I have a 2002 Infiniti Q45 I bought used some number of years ago. It came with clearly two pairs of tires (both were the same brand/type) installed at different times. So, over the years I have always been replacing one of the two pairs as they wear out. Probably about 10,000 miles apart.

Note that tire rotations are done along with other maintenance and repairs, but my mechanic usually keeps the pairs together, though the tires have always been the type that only specify which side goes on the outside, so not rotation specific.

If you are not aware, this car is RWD with 4.5L V8.

It has always felt like the rear tires wear out more rapidly than the front, but I've never actually tracked it, so I'm wondering if my intuition is completely off-base and what are the actual factors in tire wear? Is it braking? Steering? Applying power? Something else?

  • Good question! Since braking is close to 50/50 (actually the front tires brake a little more), and only a tiny amount of the total energy used goes to the brakes during normal driving, I think we can pretty much eliminate braking as the cause of uneven tire wear.
    – juhist
    Jan 29, 2017 at 17:16
  • 1
    Braking isn't close to 50/50 on any car I've ever owned, I just replaced my second set of front pads, the rears still have plenty of life (despite being slightly smaller pads than the front)
    – Johnny
    Jan 29, 2017 at 18:43

2 Answers 2


For the most part, the front tires will wear faster than the rear tires. This is due to having to steer the vehicle. When the car is moving, you put steering input through the steering wheel, this sets the tires in motion to change the direction of the vehicle. When direction change occurs, the tires must fight the inertial forces as the car wants to keep moving in the same direction. The tires provide the means by which to get the car going in the right direction. Everytime this happens, a little bit of tread is left behind. Albeit it's a very small amount, but there's more left behind than if you were just going in a straight line. Throw in the fact the front tires change alignment (due to caster/camber) while turning and with Ackerman adjustments thrown in, it takes its toll. If you have the suspension setup correctly, this wear is kept to a minimum, but it still occurs. This happens moreso when the vehicle is a front wheel drive due to the pulling forces which occur as well. The rear tires don't suffer as much as the front. For the most part they follow the front tires and live a fairly pain free life. There is a slight bit more wear on the rear tires on a rear wheel drive vehicle, but it still doesn't come close to the wear of what happens up front. The only caveat here is if you get a little feisty with your car, doing burnouts and such. That'll put a lot of wear on your rear tires very quickly.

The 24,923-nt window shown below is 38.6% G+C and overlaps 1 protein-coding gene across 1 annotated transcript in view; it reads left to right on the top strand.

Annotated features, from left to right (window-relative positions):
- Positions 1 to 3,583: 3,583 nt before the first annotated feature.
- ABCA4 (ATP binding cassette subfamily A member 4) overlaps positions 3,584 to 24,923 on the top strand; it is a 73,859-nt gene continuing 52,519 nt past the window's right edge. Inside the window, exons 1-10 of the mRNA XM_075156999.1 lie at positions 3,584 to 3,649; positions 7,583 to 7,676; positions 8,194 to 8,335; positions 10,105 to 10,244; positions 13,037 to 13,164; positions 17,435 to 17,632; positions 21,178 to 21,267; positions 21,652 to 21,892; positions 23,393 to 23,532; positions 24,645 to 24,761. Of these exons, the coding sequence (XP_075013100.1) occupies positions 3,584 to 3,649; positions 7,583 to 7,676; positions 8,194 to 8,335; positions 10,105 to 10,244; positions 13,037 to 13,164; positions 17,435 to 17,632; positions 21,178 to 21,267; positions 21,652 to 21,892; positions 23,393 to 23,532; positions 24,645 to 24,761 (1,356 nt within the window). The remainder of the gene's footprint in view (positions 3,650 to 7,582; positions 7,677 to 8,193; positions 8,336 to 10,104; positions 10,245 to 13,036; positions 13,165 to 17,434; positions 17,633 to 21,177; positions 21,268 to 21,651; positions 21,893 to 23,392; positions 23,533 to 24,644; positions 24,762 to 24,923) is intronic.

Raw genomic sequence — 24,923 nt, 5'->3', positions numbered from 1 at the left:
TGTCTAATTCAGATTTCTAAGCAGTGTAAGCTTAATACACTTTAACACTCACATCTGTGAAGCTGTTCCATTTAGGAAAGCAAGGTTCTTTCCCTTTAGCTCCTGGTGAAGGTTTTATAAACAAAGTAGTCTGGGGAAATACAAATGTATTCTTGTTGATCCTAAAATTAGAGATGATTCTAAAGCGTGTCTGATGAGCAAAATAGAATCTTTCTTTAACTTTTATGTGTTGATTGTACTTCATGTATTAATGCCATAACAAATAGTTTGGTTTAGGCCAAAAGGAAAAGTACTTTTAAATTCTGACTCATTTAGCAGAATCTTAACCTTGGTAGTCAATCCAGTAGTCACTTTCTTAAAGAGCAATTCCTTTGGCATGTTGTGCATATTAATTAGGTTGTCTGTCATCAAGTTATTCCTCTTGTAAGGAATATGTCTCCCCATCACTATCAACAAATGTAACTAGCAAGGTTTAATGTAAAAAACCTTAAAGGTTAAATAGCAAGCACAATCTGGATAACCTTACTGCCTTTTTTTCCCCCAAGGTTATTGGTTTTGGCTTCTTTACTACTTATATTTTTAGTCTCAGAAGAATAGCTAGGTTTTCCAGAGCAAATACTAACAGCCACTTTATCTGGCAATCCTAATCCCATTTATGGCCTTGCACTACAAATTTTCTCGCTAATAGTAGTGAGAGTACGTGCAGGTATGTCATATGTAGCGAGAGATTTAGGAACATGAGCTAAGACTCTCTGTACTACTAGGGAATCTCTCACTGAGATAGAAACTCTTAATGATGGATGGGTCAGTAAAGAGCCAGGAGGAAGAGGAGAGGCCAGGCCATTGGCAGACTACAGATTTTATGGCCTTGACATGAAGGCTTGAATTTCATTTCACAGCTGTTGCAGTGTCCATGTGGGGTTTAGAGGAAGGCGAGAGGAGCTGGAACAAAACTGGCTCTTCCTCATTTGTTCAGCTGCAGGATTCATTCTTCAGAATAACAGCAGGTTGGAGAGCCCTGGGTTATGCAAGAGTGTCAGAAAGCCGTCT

All-in-all, the whole reason for doing tire rotations is to prevent uneven wear and hopefully to get all of the tires wearing around the same rate. In your case, only replacing two at a time may be a good thing, as the cost of replacing them gets spread out a little more.


Tyre wear is caused by many factors. Your driving style, the tyre's pressure, the car's weight distribution, the design and setting of the suspension(especially camber) to name a few... This might vary per tyre on your vehicle. It's hard to tell. Keeping your tyres inflated with the prescribed pressure, and checking your suspension's aligning evey now and then will reduce tyre wear. Inflating them more may get you some fuel economy, but it also may cost you some traction, and it may wear the tyre more in the middle of the running surface of the tyre.

In my car(also RWD), all tyres wear at the same rate. In my other car, the front tyres wear a lot more than the rear tyres. In both vehicles I use the same Vredestein All-Season tyres.

You must log in to answer this question.

Not the answer you're looking for? Browse other questions tagged .